Travel and Gurus. Outside and Inside.

Some people say that traveling is not good for the spiritual practice. I´m thinking here in one verse (62) on The Hatha Yoga Pradipika and in some story that one friend told me about Prashantji (BKS Iyengar´s son) answering that for being a better yogi you must not travel, (I don´t know the context of the last information I´m giving  but, even though I believe that the context is very important in cases like this, I will go further anyway.)

The Hatha Yoga Pradipika is a book written around six centuries ago that focuses in the physical practice of asanas (postures) and kriyas (cleansing teachniques) as a way for transcend oneself.

Cleaning the nadis so the energy can finally move!
Cleaning the nadis so the energy can finally move!

Travel six centuries ago it was not the same as traveling today.

It probably took much more time that it takes today and this was a very clear way to lose a lot of vital energy but, when I think in Prashantji´s words –he probably said that somewhere during the last 15 years- a big contradiction grows inside of me.

In one hand there is something that is really important in the Yoga tradition and it´s basically that: TRADITION. In a short way this means that the practice must be inside of a lineage, that´s exactly why the Guru is SO important. It´s not that he/she is there just to keep you humble, oh no, it´s something bigger than that: He/She is there showing you a path that he/she already walked. Sometimes as a very present energy that guides you all the way, sometimes just as an observer that lets you discover for yourself, reaching you when you have gone too far.

Having a Guru is a very important element in every spiritual tradition.

But, what happens when the Guru is not close?

Well, basically, you travel to find it.

On the other hand, and I will talk here about my own personal intimate experience, one thing that happens when you travel is that you get very amazed by the outer world.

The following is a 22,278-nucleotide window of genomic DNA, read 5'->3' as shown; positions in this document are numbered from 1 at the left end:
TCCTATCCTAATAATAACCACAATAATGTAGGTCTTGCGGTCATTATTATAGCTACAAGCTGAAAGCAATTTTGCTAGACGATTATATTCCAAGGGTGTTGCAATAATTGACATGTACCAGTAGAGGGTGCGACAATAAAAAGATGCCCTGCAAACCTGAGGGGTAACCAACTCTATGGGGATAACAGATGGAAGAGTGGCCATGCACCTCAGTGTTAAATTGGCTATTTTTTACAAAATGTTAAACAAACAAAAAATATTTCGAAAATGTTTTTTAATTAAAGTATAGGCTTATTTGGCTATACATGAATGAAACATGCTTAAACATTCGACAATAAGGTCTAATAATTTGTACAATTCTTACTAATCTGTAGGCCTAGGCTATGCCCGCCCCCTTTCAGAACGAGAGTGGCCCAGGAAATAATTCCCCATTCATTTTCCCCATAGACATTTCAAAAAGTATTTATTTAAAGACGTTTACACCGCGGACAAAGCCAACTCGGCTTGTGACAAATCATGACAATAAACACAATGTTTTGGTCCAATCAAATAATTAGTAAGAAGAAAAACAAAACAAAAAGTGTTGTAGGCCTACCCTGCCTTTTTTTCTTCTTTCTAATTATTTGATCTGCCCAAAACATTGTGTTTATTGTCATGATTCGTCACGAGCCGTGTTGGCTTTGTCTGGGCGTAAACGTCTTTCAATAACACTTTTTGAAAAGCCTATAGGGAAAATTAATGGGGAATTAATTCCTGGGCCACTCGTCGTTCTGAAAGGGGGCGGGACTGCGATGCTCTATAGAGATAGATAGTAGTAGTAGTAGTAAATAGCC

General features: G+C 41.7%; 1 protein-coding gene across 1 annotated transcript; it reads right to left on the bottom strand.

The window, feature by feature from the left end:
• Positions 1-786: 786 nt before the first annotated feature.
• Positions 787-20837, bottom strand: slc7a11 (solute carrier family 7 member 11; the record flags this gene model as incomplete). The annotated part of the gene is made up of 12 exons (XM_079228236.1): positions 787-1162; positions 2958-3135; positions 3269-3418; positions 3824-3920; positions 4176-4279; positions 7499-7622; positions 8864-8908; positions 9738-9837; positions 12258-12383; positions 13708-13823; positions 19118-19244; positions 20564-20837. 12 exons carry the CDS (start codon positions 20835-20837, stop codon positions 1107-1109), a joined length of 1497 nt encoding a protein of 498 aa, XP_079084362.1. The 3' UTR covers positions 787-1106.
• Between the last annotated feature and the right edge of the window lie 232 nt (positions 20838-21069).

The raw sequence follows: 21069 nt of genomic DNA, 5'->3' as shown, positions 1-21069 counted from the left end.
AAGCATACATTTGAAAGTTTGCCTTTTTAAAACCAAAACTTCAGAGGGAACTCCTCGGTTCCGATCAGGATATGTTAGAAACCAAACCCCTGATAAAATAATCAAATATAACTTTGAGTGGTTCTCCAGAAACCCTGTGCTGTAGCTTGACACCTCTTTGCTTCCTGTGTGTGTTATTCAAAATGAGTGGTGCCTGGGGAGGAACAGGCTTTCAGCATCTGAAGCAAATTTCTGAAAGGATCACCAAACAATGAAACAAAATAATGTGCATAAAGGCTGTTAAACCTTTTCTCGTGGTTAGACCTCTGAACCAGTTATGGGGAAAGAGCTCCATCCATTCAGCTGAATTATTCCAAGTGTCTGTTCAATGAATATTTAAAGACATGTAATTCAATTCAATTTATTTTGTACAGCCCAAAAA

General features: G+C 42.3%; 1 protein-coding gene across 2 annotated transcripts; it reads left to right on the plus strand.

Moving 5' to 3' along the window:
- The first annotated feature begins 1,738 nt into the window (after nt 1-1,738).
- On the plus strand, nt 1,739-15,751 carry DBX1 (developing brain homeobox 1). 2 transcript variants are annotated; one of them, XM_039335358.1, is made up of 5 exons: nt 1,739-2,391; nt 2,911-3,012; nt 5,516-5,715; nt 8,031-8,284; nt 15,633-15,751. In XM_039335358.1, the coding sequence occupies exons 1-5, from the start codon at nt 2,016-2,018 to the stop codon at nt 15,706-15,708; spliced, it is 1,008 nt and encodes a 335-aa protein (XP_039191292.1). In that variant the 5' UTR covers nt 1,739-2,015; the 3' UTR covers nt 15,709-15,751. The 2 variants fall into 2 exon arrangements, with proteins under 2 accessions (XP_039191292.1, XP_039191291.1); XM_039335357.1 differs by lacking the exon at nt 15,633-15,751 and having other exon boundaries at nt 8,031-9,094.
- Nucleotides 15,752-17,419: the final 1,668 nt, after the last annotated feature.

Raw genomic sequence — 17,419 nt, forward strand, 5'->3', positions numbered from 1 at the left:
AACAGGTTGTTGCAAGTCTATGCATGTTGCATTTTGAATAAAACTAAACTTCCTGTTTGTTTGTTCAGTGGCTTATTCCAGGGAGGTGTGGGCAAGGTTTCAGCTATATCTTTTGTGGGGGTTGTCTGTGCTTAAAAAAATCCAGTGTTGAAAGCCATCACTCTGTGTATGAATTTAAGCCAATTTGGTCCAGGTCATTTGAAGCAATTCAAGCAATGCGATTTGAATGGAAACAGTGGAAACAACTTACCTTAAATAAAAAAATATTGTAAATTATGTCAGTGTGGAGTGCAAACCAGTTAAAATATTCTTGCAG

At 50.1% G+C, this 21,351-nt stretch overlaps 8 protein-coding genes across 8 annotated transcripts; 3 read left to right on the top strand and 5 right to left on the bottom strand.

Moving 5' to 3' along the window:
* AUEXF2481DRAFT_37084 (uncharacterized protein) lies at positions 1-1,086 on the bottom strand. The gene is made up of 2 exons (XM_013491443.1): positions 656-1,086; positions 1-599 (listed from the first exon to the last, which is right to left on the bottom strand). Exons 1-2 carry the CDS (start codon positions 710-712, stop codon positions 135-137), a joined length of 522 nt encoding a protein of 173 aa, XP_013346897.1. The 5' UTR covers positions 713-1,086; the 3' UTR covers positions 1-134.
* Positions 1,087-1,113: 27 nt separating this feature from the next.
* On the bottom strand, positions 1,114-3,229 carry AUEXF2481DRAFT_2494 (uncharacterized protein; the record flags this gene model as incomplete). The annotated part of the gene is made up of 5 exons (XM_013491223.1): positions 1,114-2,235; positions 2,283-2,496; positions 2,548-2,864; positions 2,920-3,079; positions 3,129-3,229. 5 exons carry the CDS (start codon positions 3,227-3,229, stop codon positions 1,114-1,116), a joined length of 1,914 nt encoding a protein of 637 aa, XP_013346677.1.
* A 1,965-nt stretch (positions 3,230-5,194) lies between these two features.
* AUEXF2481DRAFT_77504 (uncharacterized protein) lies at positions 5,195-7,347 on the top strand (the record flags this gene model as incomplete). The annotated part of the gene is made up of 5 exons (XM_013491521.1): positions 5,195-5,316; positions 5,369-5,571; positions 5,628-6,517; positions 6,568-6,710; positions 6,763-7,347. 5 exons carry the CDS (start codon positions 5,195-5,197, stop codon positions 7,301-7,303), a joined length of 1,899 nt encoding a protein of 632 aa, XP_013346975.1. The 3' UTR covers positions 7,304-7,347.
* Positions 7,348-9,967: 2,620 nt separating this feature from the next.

There are so many beautiful places out there, full of different things to look and to do, full of different flavors, colors and energies and, somehow, all of this influences oneself. The indriyas (senses) are so happy when we travel!

Those same senses are the tools we need to turn inwards (pratyahara), to go inside.

When everything is new outside it´s hard to concentrate in the inside. At the same time, I believe it´s a very honest way of challenge yourself because, everything  is new all the time, it doesn´t matter if you travel or not.

Maybe, traveling in the world can be seen as a preparation –or as a reflex?– for traveling in your inner world. If you learn how to be outside, maybe it will be easy to just be, inside.

Turning everything upside down.
Turning everything upside down.

Maybe, after traveling in the outside world, you realize this that Rumi said better that anyone:

You have no need to travel anywhere – journey within yourself.

Enter a mine of rubies and bathe in the splendor of your own Light.

Inside. Or outside?
Inside. Or outside?

BTW: After an amazing weekend in the incredibly beautiful northern part of Sweden teaching for the people in the Haglöfs Artic Weekend I´m now in Marseille enjoying amazing yoga lessons with the super gentle Senior teacher Sthéphane Lalo, observing myself and the beautiful spring that finally arrived, at the same time. I will write more about this but, meanwhile, maybe you´re able to find some photos of these moments HERE!


Short review of: “The Science of Yoga: The Risks and Rewards”

The Science of Yoga. The Book.
The Science of Yoga. The Book.

I already wrote something about this book written by William J. Broad, who is a Pulitzer prize winner, journalist/writer and an experienced yoga practitioner.